'Active Beacon Photopost Project' launched to promote the East Yorkshire coastline and help monitor coastal erosion

Date
Mon, 18 Jul 2022
Article

East Riding of Yorkshire Council is delighted to launch the 'Active Beacon' Photopost Project, a joint initiative with the University of Hull's Energy & Environment Institute, which is linked to the global CoastSnap programme.

With strong links to the Blue Health agenda, the Photopost Project takes advantage of our blue spaces to improve active recreation, physical activity opportunities and mental wellbeing, through the development of connected and accessible infrastructure.

Residents and visitors are encouraged to explore the East Yorkshire coast's iconic locations, whilst capturing hidden gems on camera. A series of artistic wood turned photoposts lead the way, offering connected trails and wayfinding, with opportunities to support coastal monitoring of the landscape through the University of Hull's 'Active Learning' programme and free citizen-led science.

Taking inspiration from historic coastal landmarks, these sympathetic active beacons can be explored across a number of locations on the East Yorkshire coast, building links to the future rollout of the England Coast path throughout 2022 and beyond, including trails at:

  • Sewerby to Bempton
  • Hornsea
  • Withernsea
  • Spurn Point

Visitors can set out on a linear route to take in a cluster of posts, map their own circular route, or try and complete them all and cover the East Yorkshire coast. For a full list of routes, visit: www.visiteastyorkshire.co.uk/things-to-do/active-beacons-coast-photo-posts-p1619071

Also look out for a series of led walks as part of the Active Coast 'Explore' offer www.activecoast.org and within the Walking East Yorkshire Festival in September www.walkingeastyorkshirefestival.co.uk

Photoposts 'Active Beacons'

The photoposts have been manufactured and designed by Galvin Brothers of Beverley, with each one holding information plaques and QR codes to direct users to further information on the wider project. Users are encouraged to take photos and upload to social media using the hashtag name listed on each beacon.

The locations for each of the 26 posts can be found by using the what3words app (downloadable from the App Store). What3words is an easy way to identify precise locations with every 3m square, given a unique combination of three words (this is called a what3words address). All what3words addresses are easy to say and share, and as accurate as GPS coordinates.

University of Hull's 'Active Learning' Programme

The 'Active Learning' programme aims to:

  • Develop a free citizen science led beach monitoring initiative that supports and data collection of our changing coastline
  • Build a visual timeline of the changing landscape by observing seasonal changes and gaining a better understanding of coastal erosion, natural habitats and the environment
  • Integrate environmental education opportunities and promote awareness of protecting our coast to local schools, young people and families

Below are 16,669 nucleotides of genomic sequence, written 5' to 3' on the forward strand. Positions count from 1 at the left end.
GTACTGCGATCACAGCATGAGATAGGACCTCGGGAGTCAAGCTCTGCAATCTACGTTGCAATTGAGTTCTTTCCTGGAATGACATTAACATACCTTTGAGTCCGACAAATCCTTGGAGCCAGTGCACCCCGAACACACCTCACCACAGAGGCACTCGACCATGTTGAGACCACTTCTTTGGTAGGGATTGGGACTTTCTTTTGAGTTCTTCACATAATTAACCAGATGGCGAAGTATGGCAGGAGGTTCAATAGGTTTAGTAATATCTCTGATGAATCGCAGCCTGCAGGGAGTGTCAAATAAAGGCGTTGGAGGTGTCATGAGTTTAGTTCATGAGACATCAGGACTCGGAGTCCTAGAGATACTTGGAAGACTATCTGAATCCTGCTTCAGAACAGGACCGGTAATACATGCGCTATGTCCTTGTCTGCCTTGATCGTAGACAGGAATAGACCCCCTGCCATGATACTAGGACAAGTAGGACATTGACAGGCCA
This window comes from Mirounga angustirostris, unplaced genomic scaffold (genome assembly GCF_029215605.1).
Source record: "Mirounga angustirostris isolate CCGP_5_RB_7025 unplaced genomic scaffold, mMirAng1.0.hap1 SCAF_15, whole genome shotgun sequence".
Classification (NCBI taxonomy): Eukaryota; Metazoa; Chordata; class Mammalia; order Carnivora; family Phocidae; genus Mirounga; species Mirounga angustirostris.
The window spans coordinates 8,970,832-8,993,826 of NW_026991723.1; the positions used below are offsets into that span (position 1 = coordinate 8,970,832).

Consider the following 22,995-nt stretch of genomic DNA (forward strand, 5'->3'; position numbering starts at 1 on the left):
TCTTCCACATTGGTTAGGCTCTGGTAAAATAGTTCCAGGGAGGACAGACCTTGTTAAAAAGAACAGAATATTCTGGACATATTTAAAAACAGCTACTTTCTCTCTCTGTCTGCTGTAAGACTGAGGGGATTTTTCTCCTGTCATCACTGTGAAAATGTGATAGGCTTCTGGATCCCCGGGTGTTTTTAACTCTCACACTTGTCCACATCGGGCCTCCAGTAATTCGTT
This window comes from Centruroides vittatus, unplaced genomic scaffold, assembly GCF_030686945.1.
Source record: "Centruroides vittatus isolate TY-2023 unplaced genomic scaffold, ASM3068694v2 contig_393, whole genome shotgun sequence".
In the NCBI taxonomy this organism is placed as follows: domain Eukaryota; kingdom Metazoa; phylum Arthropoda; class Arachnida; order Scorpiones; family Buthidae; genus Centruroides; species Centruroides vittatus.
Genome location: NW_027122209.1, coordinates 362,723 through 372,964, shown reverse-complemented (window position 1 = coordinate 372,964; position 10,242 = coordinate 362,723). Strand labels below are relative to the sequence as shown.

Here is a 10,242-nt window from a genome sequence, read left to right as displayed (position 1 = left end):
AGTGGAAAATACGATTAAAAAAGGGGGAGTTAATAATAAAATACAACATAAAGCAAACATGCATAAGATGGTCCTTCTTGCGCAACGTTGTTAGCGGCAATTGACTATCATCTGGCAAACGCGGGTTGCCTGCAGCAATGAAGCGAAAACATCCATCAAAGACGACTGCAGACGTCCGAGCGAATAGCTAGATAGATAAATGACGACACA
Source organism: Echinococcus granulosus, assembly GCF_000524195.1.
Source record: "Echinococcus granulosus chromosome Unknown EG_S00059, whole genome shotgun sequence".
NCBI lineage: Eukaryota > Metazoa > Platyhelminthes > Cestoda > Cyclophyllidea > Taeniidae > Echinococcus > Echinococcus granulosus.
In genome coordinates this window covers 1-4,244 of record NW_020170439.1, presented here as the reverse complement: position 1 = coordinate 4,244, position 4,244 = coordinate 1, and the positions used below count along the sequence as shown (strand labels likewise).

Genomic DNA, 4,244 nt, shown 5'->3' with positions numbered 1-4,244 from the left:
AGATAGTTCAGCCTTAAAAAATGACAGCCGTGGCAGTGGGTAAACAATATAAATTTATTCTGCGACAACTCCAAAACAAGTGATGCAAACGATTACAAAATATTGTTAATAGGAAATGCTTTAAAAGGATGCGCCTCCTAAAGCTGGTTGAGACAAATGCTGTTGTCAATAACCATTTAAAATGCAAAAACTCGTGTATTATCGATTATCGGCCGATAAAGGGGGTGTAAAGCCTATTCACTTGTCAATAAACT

• Build a community database that provides new insights on coastal responses to changing weather and wave conditions and extreme storms.
  • Support research with the 'Yorkshire Marine Nature Partnership' into how our marine ecosystems link with other elements of our coastline, including heritage, tourism and industry

Find out more about the Active Learning Project on https://activelearning.hull.ac.uk/

What is CoastSnap?

CoastSnap is an international programme, initially developed by the University of New South Wales (Australia), that is used to gather data on coastlines and to engage the communities through a citizen science approach, allowing individuals to engage with measuring how beaches and coastlines change over time. Visitors are able to take photographs with smart phones which will enable them to capture a valuable and consistent record of the beach/coast state, which can then be uploaded and shared via the CoastSnap App and/or social media channels.

Find out more about CoastSnap project on their website.

COVID Recovery

Supported by Public Health, this project enhances opportunities to explore the wonderful East Yorkshire coast, encouraging residents and visitors to exercise outdoors and improve their health and wellbeing through walking, running and cycling following the COVID-19 pandemic.

Councillor Jane Evison, portfolio holder for economic investment, growth and tourism at East Riding of Yorkshire Council, said: "During the pandemic our beautiful East Riding Coastline became increasingly popular as residents and visitors to the area looked to increase their physical activity levels whilst taking in the breathtaking scenery.

"The 'Active Beacon' Photopost Project looks to continue to promote this whilst also using the opportunity to monitor the serious issue of coastal erosion using the wooden art installations. I would encourage visitors to the coastline in the upcoming months to take part in the project and discover the stunning views on offer."

Katie Parsons, lead researcher at the University of Hull, said: "These photopost installations along the East Riding coast combine getting outdoors with learning about our wider coastal environments and monitoring how they are changing over time.

"The project makes everyone with access to a smart phone a mini-scientist, collecting important data on coastal erosion processes through to the longer-term changes resulting from sea-level rise."

Partners

The project has been supported and funded by a wide range of partners including:

Visit East Yorkshire

ERYC Health & Wellbeing Team (Active Coast)

University of Hull's Higher Education Innovation Fund

Yorkshire Coast Bid

The RSPB Bempton Cliffs

Yorkshire Wildlife Trust

ERYC Public Health

Yorkshire Marine Nature Partnership

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